I spent a six-day stint at the Hay Festival in Wales for my day job. The annual event attracts literary types from far and wide, among them many famous names bringing their wisdom and celebrity to this little tented city in the Powys countryside.
My job doesn’t usually involve taking photographs, but I had that task thrust upon me and quickly became the owner of a photographer’s pass. This gave me licence to crouch by the stage for the first few minutes of any session and grab those pictures.
Photographers have to shuffle around on their knees to cause minimum disruption to the audience, and of course no flash is permitted.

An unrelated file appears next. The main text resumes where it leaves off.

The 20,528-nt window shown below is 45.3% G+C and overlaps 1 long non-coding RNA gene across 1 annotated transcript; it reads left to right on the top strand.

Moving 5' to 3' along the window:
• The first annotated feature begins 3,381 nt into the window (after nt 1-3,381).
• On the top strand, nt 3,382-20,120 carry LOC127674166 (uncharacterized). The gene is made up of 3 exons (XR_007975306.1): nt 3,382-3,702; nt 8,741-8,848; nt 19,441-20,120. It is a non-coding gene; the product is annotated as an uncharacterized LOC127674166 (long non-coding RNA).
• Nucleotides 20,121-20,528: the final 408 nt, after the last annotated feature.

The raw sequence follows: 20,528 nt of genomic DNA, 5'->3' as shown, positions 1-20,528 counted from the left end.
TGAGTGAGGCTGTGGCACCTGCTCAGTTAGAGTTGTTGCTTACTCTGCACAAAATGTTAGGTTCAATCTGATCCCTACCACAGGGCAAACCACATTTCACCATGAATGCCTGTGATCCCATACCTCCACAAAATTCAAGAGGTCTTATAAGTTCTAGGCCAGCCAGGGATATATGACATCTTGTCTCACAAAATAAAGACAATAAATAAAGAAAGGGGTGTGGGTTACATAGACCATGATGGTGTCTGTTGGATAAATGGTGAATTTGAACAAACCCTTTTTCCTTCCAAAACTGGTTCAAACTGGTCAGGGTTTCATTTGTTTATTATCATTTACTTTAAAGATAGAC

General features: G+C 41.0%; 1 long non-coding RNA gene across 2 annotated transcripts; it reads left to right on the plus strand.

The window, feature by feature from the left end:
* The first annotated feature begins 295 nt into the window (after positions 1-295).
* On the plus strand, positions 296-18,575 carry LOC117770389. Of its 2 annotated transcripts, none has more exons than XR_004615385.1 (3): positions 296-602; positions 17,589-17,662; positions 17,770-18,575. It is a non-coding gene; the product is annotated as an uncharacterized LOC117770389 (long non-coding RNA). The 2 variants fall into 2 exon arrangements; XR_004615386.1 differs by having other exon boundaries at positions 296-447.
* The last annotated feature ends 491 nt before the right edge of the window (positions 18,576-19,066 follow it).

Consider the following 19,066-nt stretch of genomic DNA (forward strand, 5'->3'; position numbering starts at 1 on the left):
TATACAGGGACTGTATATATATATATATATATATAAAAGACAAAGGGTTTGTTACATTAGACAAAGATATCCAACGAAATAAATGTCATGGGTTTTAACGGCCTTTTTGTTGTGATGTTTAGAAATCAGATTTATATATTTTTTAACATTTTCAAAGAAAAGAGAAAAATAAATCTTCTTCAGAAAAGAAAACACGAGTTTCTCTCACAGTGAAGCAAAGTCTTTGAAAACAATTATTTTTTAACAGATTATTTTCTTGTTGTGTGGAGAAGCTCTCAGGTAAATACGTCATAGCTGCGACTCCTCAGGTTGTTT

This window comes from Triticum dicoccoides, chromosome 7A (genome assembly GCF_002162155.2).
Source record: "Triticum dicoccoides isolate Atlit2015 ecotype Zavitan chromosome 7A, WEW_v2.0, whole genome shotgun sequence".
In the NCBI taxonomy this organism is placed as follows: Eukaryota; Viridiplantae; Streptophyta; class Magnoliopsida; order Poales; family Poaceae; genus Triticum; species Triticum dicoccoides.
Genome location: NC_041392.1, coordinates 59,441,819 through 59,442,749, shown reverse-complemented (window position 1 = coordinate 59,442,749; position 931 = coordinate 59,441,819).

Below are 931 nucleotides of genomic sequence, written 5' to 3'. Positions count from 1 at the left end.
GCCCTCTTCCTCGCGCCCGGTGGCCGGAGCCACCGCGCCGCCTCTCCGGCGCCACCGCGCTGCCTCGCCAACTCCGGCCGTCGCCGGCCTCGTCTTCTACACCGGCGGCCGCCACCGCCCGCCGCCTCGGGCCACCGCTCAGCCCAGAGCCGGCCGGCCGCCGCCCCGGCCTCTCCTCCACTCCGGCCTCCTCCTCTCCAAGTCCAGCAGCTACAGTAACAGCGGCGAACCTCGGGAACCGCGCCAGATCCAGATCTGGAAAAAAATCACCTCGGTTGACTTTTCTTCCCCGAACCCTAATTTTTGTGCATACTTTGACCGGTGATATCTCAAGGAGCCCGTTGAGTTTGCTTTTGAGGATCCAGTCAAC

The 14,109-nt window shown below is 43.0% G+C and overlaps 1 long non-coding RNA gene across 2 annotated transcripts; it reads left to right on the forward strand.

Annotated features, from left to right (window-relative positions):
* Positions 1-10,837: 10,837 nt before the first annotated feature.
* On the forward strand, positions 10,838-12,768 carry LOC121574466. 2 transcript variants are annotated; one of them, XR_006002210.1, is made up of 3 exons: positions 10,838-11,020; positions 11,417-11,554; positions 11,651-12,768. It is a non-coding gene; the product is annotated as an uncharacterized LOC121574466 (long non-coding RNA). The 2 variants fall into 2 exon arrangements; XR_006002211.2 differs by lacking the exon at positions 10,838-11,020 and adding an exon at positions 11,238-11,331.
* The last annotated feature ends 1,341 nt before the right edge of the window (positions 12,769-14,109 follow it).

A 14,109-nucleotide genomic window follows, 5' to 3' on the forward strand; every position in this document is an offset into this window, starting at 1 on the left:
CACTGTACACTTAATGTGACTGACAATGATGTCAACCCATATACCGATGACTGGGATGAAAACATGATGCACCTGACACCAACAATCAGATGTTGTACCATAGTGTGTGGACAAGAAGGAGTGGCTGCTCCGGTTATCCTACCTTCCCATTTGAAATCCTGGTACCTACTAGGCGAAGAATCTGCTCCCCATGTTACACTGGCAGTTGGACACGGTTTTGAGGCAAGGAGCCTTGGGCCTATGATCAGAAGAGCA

My whole approach to taking pictures had to instantly adapt – there was no time to studiously set up each frame, while my famous subjects were in full flow and not posing for the camera. It was a case of click, click, click with the hope of catching that flattering, engaging shot. My usually low shot rate went through the roof.
And then they had to be swiftly turned around – at a laptop in a portacabin on the site’s muddy fringes – so there was no time to ruminate over whether there was quite enough saturation or some hairs looked out of place.
I was lucky enough to take pictures of people who need no introduction to UK audiences. They’re instantly recognisable and have been known for decades. They were in the midst of performing but not concerned about being photographed.
As for me, the experience has opened up a new side to what I enjoy doing. I was taken out of my comfort zone but felt oddly at ease.
Some of these images appeared on the BBC Arts website.
Click first image to launch the gallery